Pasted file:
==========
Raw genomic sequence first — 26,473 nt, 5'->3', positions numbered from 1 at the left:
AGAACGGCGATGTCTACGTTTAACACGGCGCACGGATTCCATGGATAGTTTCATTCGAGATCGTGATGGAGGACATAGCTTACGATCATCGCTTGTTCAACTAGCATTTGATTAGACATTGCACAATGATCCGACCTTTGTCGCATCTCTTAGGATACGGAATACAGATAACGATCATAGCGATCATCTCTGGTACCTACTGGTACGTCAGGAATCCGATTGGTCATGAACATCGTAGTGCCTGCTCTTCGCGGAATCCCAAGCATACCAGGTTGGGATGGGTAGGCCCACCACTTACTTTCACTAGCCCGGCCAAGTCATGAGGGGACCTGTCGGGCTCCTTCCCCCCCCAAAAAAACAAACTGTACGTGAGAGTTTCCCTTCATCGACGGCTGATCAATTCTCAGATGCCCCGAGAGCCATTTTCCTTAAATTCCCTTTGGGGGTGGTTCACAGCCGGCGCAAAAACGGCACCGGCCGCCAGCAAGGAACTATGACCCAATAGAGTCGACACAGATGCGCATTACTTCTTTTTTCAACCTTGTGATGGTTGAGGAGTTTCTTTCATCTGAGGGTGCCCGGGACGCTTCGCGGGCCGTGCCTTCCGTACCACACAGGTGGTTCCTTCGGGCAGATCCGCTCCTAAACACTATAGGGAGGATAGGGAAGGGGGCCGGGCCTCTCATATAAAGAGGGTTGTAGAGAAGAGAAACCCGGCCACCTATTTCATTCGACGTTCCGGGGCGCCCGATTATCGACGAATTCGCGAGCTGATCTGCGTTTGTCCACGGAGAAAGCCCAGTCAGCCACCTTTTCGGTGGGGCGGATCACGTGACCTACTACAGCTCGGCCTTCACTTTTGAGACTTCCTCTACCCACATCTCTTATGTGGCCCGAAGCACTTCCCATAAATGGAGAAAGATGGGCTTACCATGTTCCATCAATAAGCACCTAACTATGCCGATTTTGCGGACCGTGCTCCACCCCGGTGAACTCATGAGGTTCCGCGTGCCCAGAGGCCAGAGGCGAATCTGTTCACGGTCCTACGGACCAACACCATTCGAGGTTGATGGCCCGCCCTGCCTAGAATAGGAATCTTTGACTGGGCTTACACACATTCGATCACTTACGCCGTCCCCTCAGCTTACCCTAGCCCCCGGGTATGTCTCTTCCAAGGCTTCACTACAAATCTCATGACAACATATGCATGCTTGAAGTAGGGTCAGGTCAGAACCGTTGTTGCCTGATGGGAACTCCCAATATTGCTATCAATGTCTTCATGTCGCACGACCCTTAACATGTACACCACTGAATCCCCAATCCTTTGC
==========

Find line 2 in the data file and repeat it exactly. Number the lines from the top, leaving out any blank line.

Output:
AGAACGGCGATGTCTACGTTTAACACGGCGCACGGATTCCATGGATAGTTTCATTCGAGATCGTGATGGAGGACATAGCTTACGATCATCGCTTGTTCAACTAGCATTTGATTAGACATTGCACAATGATCCGACCTTTGTCGCATCTCTTAGGATACGGAATACAGATAACGATCATAGCGATCATCTCTGGTACCTACTGGTACGTCAGGAATCCGATTGGTCATGAACATCGTAGTGCCTGCTCTTCGCGGAATCCCAAGCATACCAGGTTGGGATGGGTAGGCCCACCACTTACTTTCACTAGCCCGGCCAAGTCATGAGGGGACCTGTCGGGCTCCTTCCCCCCCCAAAAAAACAAACTGTACGTGAGAGTTTCCCTTCATCGACGGCTGATCAATTCTCAGATGCCCCGAGAGCCATTTTCCTTAAATTCCCTTTGGGGGTGGTTCACAGCCGGCGCAAAAACGGCACCGGCCGCCAGCAAGGAACTATGACCCAATAGAGTCGACACAGATGCGCATTACTTCTTTTTTCAACCTTGTGATGGTTGAGGAGTTTCTTTCATCTGAGGGTGCCCGGGACGCTTCGCGGGCCGTGCCTTCCGTACCACACAGGTGGTTCCTTCGGGCAGATCCGCTCCTAAACACTATAGGGAGGATAGGGAAGGGGGCCGGGCCTCTCATATAAAGAGGGTTGTAGAGAAGAGAAACCCGGCCACCTATTTCATTCGACGTTCCGGGGCGCCCGATTATCGACGAATTCGCGAGCTGATCTGCGTTTGTCCACGGAGAAAGCCCAGTCAGCCACCTTTTCGGTGGGGCGGATCACGTGACCTACTACAGCTCGGCCTTCACTTTTGAGACTTCCTCTACCCACATCTCTTATGTGGCCCGAAGCACTTCCCATAAATGGAGAAAGATGGGCTTACCATGTTCCATCAATAAGCACCTAACTATGCCGATTTTGCGGACCGTGCTCCACCCCGGTGAACTCATGAGGTTCCGCGTGCCCAGAGGCCAGAGGCGAATCTGTTCACGGTCCTACGGACCAACACCATTCGAGGTTGATGGCCCGCCCTGCCTAGAATAGGAATCTTTGACTGGGCTTACACACATTCGATCACTTACGCCGTCCCCTCAGCTTACCCTAGCCCCCGGGTATGTCTCTTCCAAGGCTTCACTACAAATCTCATGACAACATATGCATGCTTGAAGTAGGGTCAGGTCAGAACCGTTGTTGCCTGATGGGAACTCCCAATATTGCTATCAATGTCTTCATGTCGCACGACCCTTAACATGTACACCACTGAATCCCCAATCCTTTGC